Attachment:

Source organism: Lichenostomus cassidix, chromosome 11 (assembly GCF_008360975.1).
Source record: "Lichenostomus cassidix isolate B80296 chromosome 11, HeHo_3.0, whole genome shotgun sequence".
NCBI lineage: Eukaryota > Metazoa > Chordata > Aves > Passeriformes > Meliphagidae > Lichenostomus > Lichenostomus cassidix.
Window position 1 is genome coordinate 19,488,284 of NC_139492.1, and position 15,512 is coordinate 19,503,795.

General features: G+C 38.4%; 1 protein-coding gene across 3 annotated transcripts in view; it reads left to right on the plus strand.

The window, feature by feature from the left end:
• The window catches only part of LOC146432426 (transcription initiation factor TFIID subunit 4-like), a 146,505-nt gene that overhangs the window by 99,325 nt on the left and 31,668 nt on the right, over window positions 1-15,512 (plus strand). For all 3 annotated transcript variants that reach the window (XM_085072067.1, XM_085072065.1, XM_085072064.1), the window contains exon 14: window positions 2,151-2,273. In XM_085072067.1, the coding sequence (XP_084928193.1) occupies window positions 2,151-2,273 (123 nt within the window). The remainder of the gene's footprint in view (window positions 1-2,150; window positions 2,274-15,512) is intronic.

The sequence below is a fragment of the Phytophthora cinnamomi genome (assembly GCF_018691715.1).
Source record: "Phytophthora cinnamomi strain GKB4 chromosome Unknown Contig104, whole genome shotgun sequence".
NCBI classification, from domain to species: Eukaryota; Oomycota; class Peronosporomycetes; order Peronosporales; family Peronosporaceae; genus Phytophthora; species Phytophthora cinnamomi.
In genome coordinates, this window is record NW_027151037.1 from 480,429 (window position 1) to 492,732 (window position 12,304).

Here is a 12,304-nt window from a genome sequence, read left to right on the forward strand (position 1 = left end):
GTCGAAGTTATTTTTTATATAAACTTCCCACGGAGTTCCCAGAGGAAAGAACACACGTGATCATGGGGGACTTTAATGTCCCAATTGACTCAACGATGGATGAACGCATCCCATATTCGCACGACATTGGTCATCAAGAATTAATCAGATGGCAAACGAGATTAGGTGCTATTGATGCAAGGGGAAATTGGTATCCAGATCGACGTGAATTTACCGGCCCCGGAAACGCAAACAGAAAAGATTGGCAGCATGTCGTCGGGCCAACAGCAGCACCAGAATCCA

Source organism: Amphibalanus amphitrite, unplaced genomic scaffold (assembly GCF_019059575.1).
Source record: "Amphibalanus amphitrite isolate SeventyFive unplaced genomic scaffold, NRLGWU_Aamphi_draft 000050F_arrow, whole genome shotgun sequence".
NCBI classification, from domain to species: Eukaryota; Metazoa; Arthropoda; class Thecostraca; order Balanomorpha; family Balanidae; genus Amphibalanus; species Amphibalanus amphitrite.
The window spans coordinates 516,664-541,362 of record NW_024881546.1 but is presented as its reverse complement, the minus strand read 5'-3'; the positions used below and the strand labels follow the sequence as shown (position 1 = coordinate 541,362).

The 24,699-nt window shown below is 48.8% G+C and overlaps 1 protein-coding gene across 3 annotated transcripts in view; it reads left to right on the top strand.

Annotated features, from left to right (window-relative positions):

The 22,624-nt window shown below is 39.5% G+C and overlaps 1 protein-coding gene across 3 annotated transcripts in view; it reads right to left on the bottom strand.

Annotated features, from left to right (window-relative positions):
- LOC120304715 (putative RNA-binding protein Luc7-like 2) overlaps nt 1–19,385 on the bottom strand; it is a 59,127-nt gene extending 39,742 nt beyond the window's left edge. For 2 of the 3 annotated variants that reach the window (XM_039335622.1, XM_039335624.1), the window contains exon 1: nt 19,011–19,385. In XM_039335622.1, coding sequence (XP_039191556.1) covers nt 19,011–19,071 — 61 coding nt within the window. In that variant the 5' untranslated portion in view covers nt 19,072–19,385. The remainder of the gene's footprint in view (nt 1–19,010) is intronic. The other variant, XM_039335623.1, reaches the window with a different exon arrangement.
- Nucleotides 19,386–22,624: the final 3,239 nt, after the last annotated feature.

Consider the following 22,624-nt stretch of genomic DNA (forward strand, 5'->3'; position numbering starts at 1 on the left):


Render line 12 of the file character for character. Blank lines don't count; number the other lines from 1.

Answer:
Here is a 12,304-nt window from a genome sequence, read left to right on the forward strand (position 1 = left end):